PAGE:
Bachelor Zac Franich dishes on his dream girl

The TV hunk reveals what he wants in a soulmate

By Ashleigh McEnaney
The handsome, wholesome and kind-hearted new Bachelor admires his parents for many things.
His father Wayne taught him patience and persistence, and was his rock throughout his challenging days of competitive sport, while his mum Debbie showed him care and compassion, making him believe he could always achieve his dreams.
But most importantly, The Bachelor New Zealand’s new leading man Zac Franich credits his parents for showing him the perfect example of everlasting love. “They’ve been married 28 years,” smiles the surf-lifesaving coach. “We live in different times and relationships these days face different struggles to what our parents did, but your mum and dad are your first role models, and they’ve set a great example. If I could find a relationship that even comes close to what they have, then I’d be a really happy man.”
Zac’s sweet confession is enough to make any woman go weak at the knees, but there are plenty of other reasons for the 19 lucky Bachelorettes on the Three reality series to swoon. Easy on the eye and with a pearly-white smile to die for, the adventurous and athletic 28-year-old, who has represented NZ in the sport of sprint kayaking, is all brawn at our exclusive shoot, where he dishes the dirt on online dating, sex and settling down with Miss Right.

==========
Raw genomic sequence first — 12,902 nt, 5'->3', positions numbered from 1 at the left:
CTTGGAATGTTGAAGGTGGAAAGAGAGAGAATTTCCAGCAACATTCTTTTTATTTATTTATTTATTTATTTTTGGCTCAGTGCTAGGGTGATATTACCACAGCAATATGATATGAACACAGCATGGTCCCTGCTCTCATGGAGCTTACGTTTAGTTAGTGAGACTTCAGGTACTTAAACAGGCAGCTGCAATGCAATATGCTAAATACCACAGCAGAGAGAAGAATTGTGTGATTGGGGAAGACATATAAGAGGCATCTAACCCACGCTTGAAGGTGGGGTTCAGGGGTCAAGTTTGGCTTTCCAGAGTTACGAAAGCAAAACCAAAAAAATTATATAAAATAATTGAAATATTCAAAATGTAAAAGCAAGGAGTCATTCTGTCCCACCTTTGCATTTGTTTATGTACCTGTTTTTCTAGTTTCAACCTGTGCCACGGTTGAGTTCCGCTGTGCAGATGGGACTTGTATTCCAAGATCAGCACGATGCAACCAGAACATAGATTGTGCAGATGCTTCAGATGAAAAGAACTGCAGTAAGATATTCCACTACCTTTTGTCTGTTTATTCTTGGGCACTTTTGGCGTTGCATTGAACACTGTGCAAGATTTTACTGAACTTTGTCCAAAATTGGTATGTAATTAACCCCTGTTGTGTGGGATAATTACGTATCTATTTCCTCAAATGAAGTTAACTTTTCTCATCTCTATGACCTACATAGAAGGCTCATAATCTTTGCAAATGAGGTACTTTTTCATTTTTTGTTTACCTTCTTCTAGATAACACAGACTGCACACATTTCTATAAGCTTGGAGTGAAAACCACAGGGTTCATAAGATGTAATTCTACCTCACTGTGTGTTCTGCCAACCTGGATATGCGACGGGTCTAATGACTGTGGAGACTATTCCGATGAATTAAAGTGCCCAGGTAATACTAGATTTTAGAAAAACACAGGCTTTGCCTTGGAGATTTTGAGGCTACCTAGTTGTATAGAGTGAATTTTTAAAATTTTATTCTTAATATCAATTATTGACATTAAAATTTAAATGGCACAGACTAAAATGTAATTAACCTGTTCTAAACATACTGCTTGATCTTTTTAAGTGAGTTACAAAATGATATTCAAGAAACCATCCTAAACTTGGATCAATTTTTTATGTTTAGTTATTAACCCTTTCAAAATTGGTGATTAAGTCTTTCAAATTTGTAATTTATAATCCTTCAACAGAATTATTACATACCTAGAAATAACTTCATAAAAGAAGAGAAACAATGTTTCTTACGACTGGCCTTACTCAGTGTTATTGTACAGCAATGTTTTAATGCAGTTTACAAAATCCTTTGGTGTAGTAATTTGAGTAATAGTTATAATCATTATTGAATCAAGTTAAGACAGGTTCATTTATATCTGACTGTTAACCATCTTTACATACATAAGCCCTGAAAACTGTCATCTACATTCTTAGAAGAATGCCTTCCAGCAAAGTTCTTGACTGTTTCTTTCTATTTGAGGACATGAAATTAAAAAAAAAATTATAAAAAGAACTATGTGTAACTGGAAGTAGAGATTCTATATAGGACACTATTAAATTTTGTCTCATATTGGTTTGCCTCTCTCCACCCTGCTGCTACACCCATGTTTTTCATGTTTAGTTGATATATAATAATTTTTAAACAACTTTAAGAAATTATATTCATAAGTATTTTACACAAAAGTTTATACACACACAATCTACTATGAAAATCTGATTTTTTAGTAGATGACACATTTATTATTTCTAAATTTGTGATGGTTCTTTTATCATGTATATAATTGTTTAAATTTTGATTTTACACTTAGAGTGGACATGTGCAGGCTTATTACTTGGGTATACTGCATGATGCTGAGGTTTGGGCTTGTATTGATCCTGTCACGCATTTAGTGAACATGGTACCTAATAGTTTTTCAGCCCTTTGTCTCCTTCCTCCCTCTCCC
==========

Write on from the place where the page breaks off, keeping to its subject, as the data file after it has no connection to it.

“There are qualities that I look for in a partner, for sure, but in saying that, there are certain intangibles that I can’t quite put my finger on,” he says.
“Of course, I’d love to date someone who’s intelligent, independent, caring, friendly and approachable, and someone who has a good sense of humour. But it’s that something, that spark, that when someone possesses it, you can’t help but be attracted to them. When I find it, I’ll know exactly what it is.”
Hailing from Auckland's Hibiscus Coast, Zac has formerly represented NZ in the sport of sprint kayaking.
Born and raised on Auckland’s Hibiscus Coast, Zac was never far from the ocean as a child. He has fond memories of barefoot barbecue dinners, learning to catch the waves with his surfie father and joining his local surf-lifesaving club at Red Beach, just a five-minute stroll from his family home, at age four.
Now a qualified full-time coach in the same discipline, Zac’s love of the sport – and the beach – has never waned, but before going professional, he was an accomplished kayaker who travelled to Milan with the likes of Olympic gold medallist Lisa Carrington to represent Aotearoa at the 2015 World Championships.
“It’s definitely my proudest moment,” beams Zac. “Not everyone can say they’ve had the honour of racing for their country and no-one can take that away from you either.
“When I’m training my kids, I’ll often wear tops that I’ve got from my rep teams and they give me stick like, ‘Yeah, yeah, we get it – you’ve represented NZ!’ And every time I say, ‘You bet I have, and I’m going to keep wearing this top until it’s old and tattered. I’m proud of the fact that I got to that level and you should be too!’”